IMPROVING DISCHARGE TIME AND DECREASING LENGTHS OF STAY: PILOT STUDY OF AN EMR-EMBEDDED, PHYSICIAN-DESIGNED SOLUTION FOR CROSS-DISCIPLINARY CLINICAL COMMUNICATION

Anneliese Schleyer, Andrew White, Eileen Faucher, Jessica Berger, Tennie Renkin, Kevin Seitz, David Stone, Aharon Tenbroek, Cory Kelly, Erik Van Eaton, University of Washington, Seattle, WA

Meeting: Hospital Medicine 2019, March 24-27, National Harbor, Md.

Abstract number: 355

Categories: Hospital Medicine 2019, Innovations, Quality Improvement

Keywords: , , ,

Background: The EMR does not provide readily available information that conveys an at-a-glance understanding of discharge progress for a given patient. Healthcare workers have different workflows and need to manage the information in different ways, with a reliance on one-to-one conversations. We believe that optimizing patient length of stay is hindered by lack of: data shared understanding, role clarity, standardized communication models, and tools for communicating about discharge progress.

Purpose: To test our hypothesis, we developed and deployed an EMR discharge tool that: non-intrusively collects discharge data; readily displays discharge progress, tasks, and barriers; communicate data throughout the inpatient environment with optimization of delivery method and timing for different roles; allows undocumented comments that facilitate discharge; and provides these data on desktop and mobile. The purpose of the intervention is to: enable all care teams to work towards the same discharge date goal and plan; increase visibility and awareness of the anticipated or planned discharge date across all care team members, such that every team is aware of patients that are anticipated or planned for discharge either today or tomorrow during pre-rounding prep and rounds to avoid “misses”; increase visibility to possible discharge barriers (such as SNF placement issues with SW, or clearance issues with consulting services); make it easier to access discharge notes that are “buried” in daily progress or consultation notes; and ensure that the same discharge information is available throughout a patient’s chart, to eliminate “source of truth” issues.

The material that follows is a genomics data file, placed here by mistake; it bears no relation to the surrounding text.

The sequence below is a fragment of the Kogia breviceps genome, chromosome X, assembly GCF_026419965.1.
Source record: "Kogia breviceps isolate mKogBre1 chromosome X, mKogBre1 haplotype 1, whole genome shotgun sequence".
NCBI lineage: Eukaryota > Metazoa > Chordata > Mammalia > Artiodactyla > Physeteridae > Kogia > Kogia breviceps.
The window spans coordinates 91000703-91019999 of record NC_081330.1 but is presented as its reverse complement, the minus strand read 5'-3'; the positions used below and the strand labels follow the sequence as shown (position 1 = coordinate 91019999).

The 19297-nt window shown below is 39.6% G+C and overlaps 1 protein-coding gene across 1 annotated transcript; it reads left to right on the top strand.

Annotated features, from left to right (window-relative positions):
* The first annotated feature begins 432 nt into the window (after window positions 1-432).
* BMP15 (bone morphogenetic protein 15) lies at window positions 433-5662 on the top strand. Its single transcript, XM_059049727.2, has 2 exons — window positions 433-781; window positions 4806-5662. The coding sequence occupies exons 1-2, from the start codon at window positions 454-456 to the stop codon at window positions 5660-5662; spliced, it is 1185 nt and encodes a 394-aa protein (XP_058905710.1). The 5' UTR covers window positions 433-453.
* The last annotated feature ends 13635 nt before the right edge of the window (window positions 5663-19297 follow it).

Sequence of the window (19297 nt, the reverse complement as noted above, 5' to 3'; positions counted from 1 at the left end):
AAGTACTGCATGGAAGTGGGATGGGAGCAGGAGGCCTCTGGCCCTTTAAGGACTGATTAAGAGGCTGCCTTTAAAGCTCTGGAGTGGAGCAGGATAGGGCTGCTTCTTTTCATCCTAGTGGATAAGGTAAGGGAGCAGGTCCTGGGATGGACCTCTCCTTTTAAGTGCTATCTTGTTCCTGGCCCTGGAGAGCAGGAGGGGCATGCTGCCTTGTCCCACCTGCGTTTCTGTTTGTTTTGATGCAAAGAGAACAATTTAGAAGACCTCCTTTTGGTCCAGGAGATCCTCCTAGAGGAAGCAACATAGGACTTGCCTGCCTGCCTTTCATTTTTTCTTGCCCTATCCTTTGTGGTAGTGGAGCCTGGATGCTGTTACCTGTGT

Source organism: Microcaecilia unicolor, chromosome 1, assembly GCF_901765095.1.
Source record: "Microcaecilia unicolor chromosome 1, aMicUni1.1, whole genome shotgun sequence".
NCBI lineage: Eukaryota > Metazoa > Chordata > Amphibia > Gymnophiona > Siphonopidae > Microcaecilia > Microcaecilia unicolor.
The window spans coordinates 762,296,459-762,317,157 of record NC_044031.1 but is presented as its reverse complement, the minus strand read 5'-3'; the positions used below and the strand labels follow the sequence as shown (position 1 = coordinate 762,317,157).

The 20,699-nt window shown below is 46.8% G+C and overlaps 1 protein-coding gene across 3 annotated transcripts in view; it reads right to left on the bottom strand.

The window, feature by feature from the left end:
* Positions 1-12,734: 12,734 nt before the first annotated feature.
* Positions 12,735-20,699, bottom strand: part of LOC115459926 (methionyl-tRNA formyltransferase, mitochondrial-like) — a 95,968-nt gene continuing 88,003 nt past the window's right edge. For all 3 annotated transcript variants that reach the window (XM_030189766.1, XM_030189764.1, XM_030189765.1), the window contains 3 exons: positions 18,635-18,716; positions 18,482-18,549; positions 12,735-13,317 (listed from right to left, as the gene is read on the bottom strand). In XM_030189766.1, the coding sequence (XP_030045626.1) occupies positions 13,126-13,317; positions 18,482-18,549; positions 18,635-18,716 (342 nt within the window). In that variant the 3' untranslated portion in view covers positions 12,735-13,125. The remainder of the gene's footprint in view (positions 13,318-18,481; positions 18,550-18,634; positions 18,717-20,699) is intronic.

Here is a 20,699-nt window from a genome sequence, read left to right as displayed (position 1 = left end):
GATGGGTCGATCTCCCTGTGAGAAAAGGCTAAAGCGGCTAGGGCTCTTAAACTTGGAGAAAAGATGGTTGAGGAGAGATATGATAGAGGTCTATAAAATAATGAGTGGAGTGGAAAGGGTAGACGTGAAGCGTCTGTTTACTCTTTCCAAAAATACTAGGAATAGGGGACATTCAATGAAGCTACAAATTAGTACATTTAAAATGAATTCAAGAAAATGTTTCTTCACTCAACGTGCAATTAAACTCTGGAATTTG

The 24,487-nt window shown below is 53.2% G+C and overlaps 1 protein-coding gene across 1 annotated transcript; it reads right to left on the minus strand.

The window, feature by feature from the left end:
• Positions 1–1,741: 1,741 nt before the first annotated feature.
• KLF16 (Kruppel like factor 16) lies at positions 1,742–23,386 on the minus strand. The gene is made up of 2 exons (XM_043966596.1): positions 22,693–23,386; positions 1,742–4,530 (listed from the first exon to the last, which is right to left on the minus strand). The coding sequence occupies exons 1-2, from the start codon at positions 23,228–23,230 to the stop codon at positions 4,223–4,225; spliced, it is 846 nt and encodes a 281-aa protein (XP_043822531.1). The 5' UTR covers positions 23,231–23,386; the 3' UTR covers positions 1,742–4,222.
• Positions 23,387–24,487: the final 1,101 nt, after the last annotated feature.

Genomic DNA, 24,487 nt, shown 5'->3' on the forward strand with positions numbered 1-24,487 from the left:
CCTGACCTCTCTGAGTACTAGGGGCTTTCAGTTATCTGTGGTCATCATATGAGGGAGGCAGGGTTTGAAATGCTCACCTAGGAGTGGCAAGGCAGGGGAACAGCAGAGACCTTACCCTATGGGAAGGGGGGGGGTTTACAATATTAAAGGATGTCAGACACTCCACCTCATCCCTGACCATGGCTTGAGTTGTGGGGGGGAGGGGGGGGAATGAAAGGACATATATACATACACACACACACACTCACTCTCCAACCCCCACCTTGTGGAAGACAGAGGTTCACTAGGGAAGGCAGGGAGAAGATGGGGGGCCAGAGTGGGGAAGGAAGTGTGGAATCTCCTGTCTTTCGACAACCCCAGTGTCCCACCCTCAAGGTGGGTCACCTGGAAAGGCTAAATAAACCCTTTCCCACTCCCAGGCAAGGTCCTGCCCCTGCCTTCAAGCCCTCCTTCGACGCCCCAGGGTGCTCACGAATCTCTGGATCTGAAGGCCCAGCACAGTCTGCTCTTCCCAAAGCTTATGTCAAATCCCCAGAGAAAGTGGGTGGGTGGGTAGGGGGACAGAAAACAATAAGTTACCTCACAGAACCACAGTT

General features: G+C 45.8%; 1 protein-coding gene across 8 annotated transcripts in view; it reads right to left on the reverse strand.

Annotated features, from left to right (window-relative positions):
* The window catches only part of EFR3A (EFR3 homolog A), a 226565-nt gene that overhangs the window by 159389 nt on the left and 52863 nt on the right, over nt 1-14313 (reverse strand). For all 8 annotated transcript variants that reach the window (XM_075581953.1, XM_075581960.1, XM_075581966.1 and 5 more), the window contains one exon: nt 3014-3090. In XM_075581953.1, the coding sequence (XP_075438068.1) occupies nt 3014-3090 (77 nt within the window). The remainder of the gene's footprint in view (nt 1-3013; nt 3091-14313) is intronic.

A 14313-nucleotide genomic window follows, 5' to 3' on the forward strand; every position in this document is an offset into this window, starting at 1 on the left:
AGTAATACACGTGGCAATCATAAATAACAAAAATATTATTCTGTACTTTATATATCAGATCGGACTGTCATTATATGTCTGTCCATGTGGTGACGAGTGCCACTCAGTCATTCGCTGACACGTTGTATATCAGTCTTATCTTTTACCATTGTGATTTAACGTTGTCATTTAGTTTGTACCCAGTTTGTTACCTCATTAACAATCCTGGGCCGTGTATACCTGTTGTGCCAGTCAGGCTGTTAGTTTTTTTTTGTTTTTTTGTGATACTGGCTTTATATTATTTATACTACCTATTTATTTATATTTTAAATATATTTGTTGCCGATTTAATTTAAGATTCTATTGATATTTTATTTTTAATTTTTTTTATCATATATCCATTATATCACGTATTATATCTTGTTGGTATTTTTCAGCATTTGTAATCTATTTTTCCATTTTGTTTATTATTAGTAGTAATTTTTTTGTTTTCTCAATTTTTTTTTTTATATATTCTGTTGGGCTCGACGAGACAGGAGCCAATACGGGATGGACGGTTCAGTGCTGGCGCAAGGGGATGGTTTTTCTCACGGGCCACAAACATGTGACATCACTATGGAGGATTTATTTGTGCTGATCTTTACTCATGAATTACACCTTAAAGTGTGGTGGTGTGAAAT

Description: This was a prospective pragmatic study conducted over a 180-day period following deployment of the EMR discharge tool at a level 1 trauma center. All patients discharged under the care of 5 inpatient internal medicine teams at this teaching hospital and tertiary referral center were included. The primary outcome measures are percent of discharges before 12:01 p.m., length of stay, and readmission rate. We first conducted observational work to characterize the discharge processes and data already in place. Next, we held a series of semi-structured interviews with providers to identify basic discharge targets and barriers, as well as characteristics of a desired EMR discharge tool. In addition, we conducted a provider survey to identify knowledge, attitudes, and behaviors regarding the role of communication and the EMR in the discharge process. We then worked with key stakeholders including physicians, pharmacists, nurses, and discharge facilitators to deploy the discharge tool and conduct the intervention. Relevant patient demographic and clinical characteristics will be discussed. Preliminary data including the primary outcome measures as well as confounding variables will be discussed. In addition, critical considerations for the design, deployment and adoption of technology enhancements to improve transitions of care will be discussed to include components of prior successful programs as well as lessons learned from the current intervention.

Conclusions: A multidisciplinary design process may be beneficial to define the key processes, people, and features to enhance EMR support for discharge and improve discharges before 12:01pm and length of stay. Future work will deploy this tool to other medical units and measure the impact using both quantitative and qualitative data.

IMAGE 1: Figure 1. EMR integrated discharge readiness tool

To cite this abstract:

Schleyer, A; White, A; Faucher, E; Berger, J; Renkin, T; Seitz, K; Stone, D; Tenbroek, A; Kelly, C; Van Eaton, E. IMPROVING DISCHARGE TIME AND DECREASING LENGTHS OF STAY: PILOT STUDY OF AN EMR-EMBEDDED, PHYSICIAN-DESIGNED SOLUTION FOR CROSS-DISCIPLINARY CLINICAL COMMUNICATION. Abstract published at Hospital Medicine 2019, March 24-27, National Harbor, Md. Abstract 355. https://www.shmabstracts.com/abstract/improving-discharge-time-and-decreasing-lengths-of-stay-pilot-study-of-an-emr-embedded-physician-designed-solution-for-cross-disciplinary-clinical-communication/. Accessed August 19, 2019.

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